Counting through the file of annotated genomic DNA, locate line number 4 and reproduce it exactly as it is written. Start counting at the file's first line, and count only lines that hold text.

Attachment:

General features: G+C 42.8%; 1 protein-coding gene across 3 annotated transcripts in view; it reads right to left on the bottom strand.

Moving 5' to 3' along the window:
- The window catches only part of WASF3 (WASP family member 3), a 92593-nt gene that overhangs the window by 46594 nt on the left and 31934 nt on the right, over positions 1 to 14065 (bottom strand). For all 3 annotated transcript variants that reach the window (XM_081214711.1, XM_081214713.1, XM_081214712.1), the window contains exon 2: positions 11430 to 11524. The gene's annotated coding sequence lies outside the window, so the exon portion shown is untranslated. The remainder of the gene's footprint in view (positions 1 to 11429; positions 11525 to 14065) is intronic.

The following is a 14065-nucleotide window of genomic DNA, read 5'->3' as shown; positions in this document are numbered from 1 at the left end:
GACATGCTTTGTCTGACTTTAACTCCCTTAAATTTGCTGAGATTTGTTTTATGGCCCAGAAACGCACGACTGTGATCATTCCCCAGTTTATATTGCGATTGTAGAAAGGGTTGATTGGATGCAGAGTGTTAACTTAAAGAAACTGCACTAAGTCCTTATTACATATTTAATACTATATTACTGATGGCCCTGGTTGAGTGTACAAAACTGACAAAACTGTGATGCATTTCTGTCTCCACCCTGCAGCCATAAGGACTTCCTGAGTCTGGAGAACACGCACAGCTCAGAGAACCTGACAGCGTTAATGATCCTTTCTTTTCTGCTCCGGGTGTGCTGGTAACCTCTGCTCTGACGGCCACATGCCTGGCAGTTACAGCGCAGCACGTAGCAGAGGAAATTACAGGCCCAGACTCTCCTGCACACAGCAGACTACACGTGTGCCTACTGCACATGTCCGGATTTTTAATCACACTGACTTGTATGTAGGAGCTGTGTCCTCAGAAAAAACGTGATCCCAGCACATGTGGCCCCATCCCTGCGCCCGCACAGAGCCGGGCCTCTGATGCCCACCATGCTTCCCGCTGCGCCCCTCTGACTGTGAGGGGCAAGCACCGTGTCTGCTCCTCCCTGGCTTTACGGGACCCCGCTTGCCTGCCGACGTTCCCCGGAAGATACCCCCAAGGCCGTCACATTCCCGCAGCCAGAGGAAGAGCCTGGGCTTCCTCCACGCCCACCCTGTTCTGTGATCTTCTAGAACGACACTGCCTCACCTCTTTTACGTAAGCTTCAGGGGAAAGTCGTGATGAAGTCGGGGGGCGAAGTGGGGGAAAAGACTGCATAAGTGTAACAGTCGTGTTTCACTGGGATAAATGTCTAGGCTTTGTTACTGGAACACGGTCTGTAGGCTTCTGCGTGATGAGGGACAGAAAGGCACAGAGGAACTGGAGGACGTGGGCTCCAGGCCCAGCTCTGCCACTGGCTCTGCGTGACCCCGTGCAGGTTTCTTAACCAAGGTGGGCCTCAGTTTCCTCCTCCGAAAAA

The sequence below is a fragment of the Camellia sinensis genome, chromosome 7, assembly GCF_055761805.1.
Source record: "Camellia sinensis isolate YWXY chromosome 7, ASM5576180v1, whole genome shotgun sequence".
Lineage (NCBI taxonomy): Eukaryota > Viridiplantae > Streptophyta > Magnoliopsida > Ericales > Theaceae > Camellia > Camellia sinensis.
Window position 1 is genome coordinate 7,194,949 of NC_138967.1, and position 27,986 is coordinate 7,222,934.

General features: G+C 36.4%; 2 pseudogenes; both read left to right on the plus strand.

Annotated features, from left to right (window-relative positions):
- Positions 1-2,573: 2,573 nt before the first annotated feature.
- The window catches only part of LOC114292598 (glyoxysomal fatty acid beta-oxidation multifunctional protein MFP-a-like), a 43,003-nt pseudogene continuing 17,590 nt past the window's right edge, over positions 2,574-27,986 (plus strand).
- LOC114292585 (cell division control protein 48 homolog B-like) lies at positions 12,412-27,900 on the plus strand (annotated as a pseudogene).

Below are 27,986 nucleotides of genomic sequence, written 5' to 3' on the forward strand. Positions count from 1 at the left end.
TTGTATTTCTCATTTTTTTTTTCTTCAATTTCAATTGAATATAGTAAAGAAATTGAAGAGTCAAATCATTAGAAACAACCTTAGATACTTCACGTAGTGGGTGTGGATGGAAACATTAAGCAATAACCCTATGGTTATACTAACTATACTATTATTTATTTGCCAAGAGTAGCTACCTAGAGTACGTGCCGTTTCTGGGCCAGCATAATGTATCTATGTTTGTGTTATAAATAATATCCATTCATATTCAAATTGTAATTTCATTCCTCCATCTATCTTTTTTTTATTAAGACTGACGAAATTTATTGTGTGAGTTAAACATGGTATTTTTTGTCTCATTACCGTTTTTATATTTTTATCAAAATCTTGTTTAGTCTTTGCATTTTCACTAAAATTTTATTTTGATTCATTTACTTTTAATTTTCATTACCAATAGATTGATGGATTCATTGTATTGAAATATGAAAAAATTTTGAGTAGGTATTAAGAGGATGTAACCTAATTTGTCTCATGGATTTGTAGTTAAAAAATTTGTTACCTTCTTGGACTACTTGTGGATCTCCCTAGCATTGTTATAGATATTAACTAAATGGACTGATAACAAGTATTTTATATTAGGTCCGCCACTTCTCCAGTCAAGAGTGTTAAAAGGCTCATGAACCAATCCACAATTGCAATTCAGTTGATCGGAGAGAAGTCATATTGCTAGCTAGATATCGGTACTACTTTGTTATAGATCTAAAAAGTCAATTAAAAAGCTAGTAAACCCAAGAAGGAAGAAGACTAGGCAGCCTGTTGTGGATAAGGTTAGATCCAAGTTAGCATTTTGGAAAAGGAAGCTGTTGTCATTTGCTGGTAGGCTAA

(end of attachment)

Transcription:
The following is a 14065-nucleotide window of genomic DNA, read 5'->3' as shown; positions in this document are numbered from 1 at the left end: